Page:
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A Guide to North Dakota Noxious and Troublesome Weeds - W1691
This guide was made with collaboration of the author with the North Dakota State University Extension Service and the North Dakota Department of Agriculture, with funding from the U.S. Forest Service. This publication is designed to help land managers identify the state- or county-listed noxious weeds. Other species included are those with the most potential to spread within the state or into North Dakota from bordering states.
Located in Landing Pages / Crops
Absinth Wormwood Control - W838
Absinth wormwood (Artemisia absinthium L.) is a perennial forb which is easily recognized by its strong sage odor. The plant also is known as American or common wormwood, mugwort or madderwort, and wormwood sage. It is grown in herb gardens for the sage flavor of the leaves. The young flower heads are the source of aromatic oil used to prepare vermouth and absinth.
Located in Landing Pages / Crops
Active Optical Sensor Algorithms: How they work and how they can be used to calculate N requirements in the field - SF1176-5
Research from 2011 to 2013 has resulted in a data base that supports to use of active-optical sensors to direct side-dress N rates in corn. Previously, rates were determined using a grower best guess.
Located in Landing Pages / Crops
Agricultural Remote Sensing Basics (AE1262)
When farmers or ranchers observe their fields or pastures to assess their condition without physically touching them, it is a form of remote sensing. Observing the colors of leaves or the overall appearances of plants can determine the plant’s condition. Remotely sensed images taken from satellites and aircraft provide a means to assess field conditions without physically touching them from a point of view high above the field.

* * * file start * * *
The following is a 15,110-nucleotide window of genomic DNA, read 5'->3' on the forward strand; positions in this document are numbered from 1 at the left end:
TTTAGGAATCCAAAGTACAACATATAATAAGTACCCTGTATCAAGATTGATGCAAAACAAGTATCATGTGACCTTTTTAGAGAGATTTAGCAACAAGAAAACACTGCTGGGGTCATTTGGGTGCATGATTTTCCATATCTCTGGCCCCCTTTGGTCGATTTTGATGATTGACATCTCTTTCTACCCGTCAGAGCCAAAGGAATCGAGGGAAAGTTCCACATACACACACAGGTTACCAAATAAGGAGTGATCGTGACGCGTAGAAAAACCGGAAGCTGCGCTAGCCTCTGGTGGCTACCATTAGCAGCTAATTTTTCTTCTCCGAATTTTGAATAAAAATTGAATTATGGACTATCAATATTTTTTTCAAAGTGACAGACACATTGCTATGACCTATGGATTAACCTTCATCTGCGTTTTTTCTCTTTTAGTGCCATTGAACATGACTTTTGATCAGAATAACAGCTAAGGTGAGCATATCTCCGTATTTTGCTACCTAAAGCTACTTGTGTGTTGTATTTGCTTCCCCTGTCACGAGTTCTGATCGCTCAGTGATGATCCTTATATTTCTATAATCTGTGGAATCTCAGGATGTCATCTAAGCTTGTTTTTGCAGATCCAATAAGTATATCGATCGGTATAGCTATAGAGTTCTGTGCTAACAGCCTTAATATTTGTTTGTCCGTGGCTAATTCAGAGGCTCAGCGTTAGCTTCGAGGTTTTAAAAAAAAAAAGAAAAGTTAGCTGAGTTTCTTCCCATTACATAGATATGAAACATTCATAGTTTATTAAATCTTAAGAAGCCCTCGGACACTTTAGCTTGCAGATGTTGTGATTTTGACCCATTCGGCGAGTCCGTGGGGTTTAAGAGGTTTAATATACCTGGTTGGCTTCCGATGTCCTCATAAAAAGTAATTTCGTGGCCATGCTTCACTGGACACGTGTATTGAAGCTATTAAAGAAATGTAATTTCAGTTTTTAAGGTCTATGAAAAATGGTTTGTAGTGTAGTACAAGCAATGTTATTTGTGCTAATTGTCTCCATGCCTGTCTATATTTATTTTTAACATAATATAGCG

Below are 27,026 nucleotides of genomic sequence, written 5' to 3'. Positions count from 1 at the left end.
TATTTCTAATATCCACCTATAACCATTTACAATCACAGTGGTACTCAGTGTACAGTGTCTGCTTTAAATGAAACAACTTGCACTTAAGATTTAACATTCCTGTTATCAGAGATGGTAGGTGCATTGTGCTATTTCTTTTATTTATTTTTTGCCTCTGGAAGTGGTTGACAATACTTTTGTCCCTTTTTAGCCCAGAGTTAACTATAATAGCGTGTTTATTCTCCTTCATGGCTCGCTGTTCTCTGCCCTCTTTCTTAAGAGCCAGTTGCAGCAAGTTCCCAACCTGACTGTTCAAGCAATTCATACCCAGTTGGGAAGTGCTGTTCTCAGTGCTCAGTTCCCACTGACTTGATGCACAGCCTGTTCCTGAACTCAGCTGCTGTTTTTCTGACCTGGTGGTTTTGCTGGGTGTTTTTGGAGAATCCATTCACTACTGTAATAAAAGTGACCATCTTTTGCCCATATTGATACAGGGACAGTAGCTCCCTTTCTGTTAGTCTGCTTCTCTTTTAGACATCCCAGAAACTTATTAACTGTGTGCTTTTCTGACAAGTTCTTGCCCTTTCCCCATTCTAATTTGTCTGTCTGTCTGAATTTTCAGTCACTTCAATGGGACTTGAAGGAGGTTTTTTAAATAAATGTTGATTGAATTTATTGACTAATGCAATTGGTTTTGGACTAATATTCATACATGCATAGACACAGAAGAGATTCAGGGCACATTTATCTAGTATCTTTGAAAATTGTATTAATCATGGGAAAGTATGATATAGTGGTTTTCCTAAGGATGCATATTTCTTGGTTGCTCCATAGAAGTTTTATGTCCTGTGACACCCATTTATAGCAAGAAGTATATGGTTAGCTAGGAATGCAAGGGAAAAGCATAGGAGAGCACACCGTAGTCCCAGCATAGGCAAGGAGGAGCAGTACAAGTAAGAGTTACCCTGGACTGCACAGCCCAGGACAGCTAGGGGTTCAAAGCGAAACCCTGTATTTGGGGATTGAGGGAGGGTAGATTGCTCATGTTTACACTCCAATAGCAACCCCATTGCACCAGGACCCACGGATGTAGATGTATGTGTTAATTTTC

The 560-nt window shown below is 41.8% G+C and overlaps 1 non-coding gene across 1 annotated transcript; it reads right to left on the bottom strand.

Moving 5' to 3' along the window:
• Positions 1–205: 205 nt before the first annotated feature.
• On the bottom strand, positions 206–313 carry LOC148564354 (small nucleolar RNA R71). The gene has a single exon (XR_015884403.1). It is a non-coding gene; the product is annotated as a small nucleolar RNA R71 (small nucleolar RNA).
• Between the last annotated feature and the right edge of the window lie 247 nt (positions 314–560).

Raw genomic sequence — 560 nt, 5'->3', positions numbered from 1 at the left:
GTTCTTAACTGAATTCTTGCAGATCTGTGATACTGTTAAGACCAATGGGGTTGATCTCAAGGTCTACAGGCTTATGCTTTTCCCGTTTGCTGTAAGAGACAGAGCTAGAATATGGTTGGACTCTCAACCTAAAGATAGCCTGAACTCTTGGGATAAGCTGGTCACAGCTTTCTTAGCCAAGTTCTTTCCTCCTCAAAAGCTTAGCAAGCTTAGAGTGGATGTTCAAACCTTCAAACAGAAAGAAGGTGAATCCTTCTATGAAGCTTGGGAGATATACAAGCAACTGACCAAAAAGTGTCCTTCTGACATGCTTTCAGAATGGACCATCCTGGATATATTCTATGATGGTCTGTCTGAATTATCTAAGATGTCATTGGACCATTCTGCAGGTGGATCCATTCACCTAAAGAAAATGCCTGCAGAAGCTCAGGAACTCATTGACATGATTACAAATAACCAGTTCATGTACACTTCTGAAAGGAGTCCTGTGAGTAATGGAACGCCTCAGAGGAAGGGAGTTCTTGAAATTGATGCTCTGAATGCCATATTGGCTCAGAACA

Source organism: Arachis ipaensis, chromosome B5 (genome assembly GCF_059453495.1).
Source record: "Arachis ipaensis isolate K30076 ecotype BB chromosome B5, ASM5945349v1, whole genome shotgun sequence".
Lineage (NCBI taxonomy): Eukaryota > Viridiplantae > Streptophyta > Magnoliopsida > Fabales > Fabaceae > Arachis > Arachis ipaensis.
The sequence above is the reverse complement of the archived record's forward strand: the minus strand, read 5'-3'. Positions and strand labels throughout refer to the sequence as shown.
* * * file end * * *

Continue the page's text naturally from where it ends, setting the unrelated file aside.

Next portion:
Located in Landing Pages / Crops
Air Temperature Inversions Causes, Characteristics and Potential Effects on Pesticide Spray Drift - AE1705
Temperature inversions are micro-climatic events that can significantly contribute to off target movement of pesticides. This publication explains in detail: what they are, why they develop, how they are impacted by land condition, how to identify them, how to measure them, and how to minimize their impact on pesticide applications. Professional applicators, private applicators using pesticides on their farm or ranch, state and federal regulators, pesticide safety educators, researchers, and industry should benefit from the comprehensive explanations found in AE1705.
Located in Landing Pages / Crops
Anhydrous Ammonia: Managing The Risks
Anhydrous ammonia has the potential to be one of the most dangerous chemicals used in agriculture today. It is used and stored under high pressures, which requires specially designed and well-maintained equipment. Those who work with anhydrous ammonia must be trained to follow exact procedures in handling it.
Located in Landing Pages / Crops
Anhydrous Ammonia: Managing The Risks (AE-1149 (Revised))
Anhydrous ammonia has the potential to be one of the most dangerous chemicals used in agriculture today. It is used and stored under high pressures, which requires specially designed and well-maintained equipment. Those who work with anhydrous ammonia must be trained to follow exact procedures in handling it.
Located in Landing Pages / Crops
Baseline Water Quality in Areas of Oil Development - WQ1614
As oil development increases in North Dakota, private water well owners may be concerned about the quality and quantity of water they use or may use in the future.
Located in Landing Pages / Environment & Natural Resources
Bertha Armyworm in Canola - E1347
This publication summarizes Integrated Pest Management of bertha armyworm including identification, life cycle, crop damage, pheromone trapping, field scouting, economic threshold, cultural methods, biological control and chemical control.
Located in Landing Pages / Crops
Blister Beetles - E1002
Blister beetles are infrequent pests of several crops including alfalfa, sweet clover, potatoes, beans, and sugar beets. They are also injurious to a wide variety of vegetables and many flowers and other ornamentals. They normally cause limited plant damage. However, when they are ingested by horses or other livestock, serious illness or even death may result.brief summary
Located in Landing Pages / Crops
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